After taking out one loan after another, then adding credit card debt, Darren had borrowed £32,000 he could not pay back.
The 44-year-old, from Stoke, was juggling minimum payments and was struggling to cope.
“I was not reducing the debt, it was just going up month after month, year after year,” he said.
“I had all the highs of spending the money, but when I was low, it was low. It consumes every thought, every moment of the day just worrying about debt. It was awful.”
Credit card companies have been told to write to between one million and two million people who are struggling to cope with debt and have paid no more than their minimum repayment.
- ‘My overdraft cost will nearly double – why am I being punished?’
- Crippling debt ‘linked to depression’
Darren received help and is now debt-free, but many people who are in the situation he found himself in are said to be in persistent debt.
This is defined as when customers have paid more in interest and charges than they have repaid of their borrowing over an 18-month period.
Previous research by the City regulator, the Financial Conduct Authority (FCA), found these cardholders were paying an average of £2.50 in interest and charges for every £1 of debt they repaid.
Under its rules, credit card lenders are supposed to negotiate a manageable and sustainable repayment method and show patience if customers cannot pay the money back.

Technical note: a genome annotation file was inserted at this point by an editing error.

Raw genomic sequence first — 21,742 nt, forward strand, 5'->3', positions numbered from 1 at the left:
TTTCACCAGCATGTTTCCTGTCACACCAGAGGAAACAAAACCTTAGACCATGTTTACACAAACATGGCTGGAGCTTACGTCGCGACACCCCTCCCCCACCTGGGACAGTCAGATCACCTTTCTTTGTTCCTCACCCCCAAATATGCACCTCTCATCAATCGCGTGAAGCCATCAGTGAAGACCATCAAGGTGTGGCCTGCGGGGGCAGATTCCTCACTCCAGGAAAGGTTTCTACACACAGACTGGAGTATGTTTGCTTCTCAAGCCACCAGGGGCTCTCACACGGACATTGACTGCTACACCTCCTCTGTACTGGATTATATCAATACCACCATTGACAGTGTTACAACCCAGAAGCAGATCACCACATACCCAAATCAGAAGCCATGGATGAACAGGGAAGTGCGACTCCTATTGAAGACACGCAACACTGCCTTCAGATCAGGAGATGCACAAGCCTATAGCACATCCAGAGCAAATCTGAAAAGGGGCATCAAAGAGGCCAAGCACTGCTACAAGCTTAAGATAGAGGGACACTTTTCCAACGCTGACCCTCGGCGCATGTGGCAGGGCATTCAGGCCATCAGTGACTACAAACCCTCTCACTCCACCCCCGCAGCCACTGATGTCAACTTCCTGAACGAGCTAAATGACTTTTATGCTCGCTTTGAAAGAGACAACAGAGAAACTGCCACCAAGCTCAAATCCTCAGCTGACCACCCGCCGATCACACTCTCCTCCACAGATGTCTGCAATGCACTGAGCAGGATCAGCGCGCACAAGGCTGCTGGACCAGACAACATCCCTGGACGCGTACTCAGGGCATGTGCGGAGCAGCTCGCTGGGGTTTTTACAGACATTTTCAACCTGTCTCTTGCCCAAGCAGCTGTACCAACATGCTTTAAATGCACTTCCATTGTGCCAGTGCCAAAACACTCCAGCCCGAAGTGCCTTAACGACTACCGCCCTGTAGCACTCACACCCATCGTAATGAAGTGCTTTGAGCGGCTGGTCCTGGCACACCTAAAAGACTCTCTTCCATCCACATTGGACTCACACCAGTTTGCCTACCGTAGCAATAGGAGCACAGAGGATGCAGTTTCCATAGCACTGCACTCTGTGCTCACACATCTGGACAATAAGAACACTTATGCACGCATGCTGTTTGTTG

As of March, they also have the option of cancelling cards as a last resort.
But now, the FCA is worried that providers will jump straight to a wide-ranging programme of simply stopping the cards, without proper justification.
This holds the danger of making a bad situation even worse by cutting off access to credit.
The regulator has written to the firms to express its concern that many of them could be planning a blanket suspension.
“If we find firms are not offering their customers the appropriate level of help, we will not hesitate to take action,” said Jonathan Davidson, from the FCA.
‘If the firms do this right, we estimate that this could save customers up to £1.3bn a year in lower interest charges.’
How to find assistance
Debt advice groups and charities said people in these kinds of debt should not panic, but nor should they ignore letters from their credit card company. Instead, they should seek help.
“New rules mean that they have to tell you when your repayments have been going more towards interest, charges and fees than the amount you actually owe,” said Andrew Johnson, from the Money and Pensions Service.
“You might be encouraged to increase your payments but if this would cause you more financial difficulty they have to offer you help.”
The service has a guide on where to find free debt advice.
How the debt racks up
- A customer who borrows £3,000 on a credit card with an APR of 19%, and only makes minimum repayments – starting at £74 per month and reducing over time – would typically take 27 years and seven months to pay it off (assuming there is no further spending on the card). The interest paid would be £4,192
- If the customer fixed their repayments at £74 per month rather than only making minimum repayments, they would pay it off in five years and two months. The interest paid would be £1,576
- If they set their monthly repayment at £108 per month, they would pay their balance off in three years. The interest paid would be £879
Source: FCA report
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